The pace of withdrawals from Britain’s commercial property funds has accelerated rapidly since the government unveiled its ‘mini’ budget last month, in a move that analysts say could trigger a rush to sell properties to investors. depressed rates.
More than £100m has been squeezed out of a sample of property funds tracked by merchant fund provider Calastone within 10 days after UK Chancellor Kwasi Kwarteng announced plans to cut taxes and borrow massively from the financial markets – almost eight times the volume withdrawn over the previous three weeks.
Commercial real estate markets are already under pressure as rising borrowing costs and declining transaction volumes make it difficult to assess valuations. Now, analysts are warning that constant investor withdrawals could force funds to dump assets, driving prices further down.
“One way or another, these assets will have to be sold in a bear market,” said Zac Gauge, head of European real estate strategy at UBS.
Gauge and other real estate analysts expect sales today to be 20-25% lower than at the start of the year, before interest rates rise to contain inflation fueled by the Russian invasion of Ukraine.
Investors’ rush to claw back cash comes after turmoil in the UK government debt market forced some pension funds to sell assets to meet collateral calls on their hedging strategies.
Quick withdrawals are a problem for some real estate funds, which can take several months to shed assets from their portfolio. Earlier this week, funds managed by Schroders, BlackRock and Columbia Threadneedle announced measures to slow the pace of investor redemptions so they can sell assets in an orderly fashion.
Other major UK-based investment firms contacted by the Financial Times said their property funds were still operating normally. However, the pace of outings indicates that the pressure is mounting.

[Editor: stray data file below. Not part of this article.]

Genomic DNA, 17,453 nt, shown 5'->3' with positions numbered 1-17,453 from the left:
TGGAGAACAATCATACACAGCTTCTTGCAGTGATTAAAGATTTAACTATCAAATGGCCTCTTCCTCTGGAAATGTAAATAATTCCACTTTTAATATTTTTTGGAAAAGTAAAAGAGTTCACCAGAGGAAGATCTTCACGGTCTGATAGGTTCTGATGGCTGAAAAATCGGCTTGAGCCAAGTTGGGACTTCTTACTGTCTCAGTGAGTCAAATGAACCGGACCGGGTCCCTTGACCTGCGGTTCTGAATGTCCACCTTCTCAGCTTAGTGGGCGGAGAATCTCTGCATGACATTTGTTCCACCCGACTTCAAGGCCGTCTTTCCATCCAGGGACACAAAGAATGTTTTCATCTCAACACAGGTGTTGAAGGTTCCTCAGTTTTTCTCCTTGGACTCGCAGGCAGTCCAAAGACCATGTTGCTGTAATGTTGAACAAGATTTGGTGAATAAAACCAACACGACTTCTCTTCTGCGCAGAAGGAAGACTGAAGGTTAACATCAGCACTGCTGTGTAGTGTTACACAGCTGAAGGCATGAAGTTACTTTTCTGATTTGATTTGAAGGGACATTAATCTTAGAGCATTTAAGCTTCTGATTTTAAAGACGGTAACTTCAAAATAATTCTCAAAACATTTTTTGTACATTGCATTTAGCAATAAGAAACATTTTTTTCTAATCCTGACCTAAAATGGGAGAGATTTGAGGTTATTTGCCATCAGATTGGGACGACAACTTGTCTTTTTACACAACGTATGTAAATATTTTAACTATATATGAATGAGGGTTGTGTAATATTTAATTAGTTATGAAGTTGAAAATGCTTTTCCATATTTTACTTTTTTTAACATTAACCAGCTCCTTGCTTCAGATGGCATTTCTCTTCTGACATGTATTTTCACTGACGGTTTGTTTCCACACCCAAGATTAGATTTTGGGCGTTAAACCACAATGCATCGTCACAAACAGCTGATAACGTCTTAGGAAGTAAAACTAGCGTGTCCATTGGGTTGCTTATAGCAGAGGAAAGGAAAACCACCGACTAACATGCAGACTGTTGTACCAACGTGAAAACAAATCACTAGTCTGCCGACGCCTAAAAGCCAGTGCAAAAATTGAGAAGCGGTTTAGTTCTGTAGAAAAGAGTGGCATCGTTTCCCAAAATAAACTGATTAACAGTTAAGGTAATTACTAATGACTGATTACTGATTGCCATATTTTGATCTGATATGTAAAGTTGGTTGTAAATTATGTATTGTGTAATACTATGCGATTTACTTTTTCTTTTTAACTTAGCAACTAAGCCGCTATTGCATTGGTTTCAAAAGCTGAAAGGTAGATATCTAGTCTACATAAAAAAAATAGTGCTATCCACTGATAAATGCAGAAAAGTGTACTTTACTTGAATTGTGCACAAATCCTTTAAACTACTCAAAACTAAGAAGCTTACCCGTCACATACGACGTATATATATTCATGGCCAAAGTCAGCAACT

The move renewed criticism of the vehicles, which came under fire after it blocked withdrawals following the Brexit vote in 2016 and again after the pandemic hit in 2020.
Roger Clarke, head of IPSX, a property exchange, said there is a fundamental problem with the structure of funds which often gives buyers the option to exit on a day’s notice. “Funds are forced to sell their best assets. Redeeming investors then get their redemption at the expense of the rest of the people in the fund [if valuations decline]. So the rational investor submits a redemption request,” said Clarke, who expects the funds to flow if redemption requests continue.
Commercial property values have started to fall in recent months as rising borrowing costs have hurt investors’ ability to transact.
Developer Landsec last month sold 21 Moorfields, Deutsche Bank’s new London headquarters, for £809m, below the £1bn the company had hoped to make from a sale earlier in the year. ‘year.
In addition to turmoil in the government securities market, the real estate sell-off “is linked to the heightened competitiveness of bond yields tempting income investors, concerns about occupancy levels in a possible recession and heightened rollover risk. linked to rising market interest rates,” said Edward Glyn. , Head of Global Markets at Calastone.
The most likely buyers will be institutions with pockets deep enough to bypass debt markets, according to IPSX’s Clarke.
“I fear we will see a lot of UK assets being traded for sovereign wealth and foreign private funds. UK Institutional Capital [and] British savers are losing their trophies again,” he said.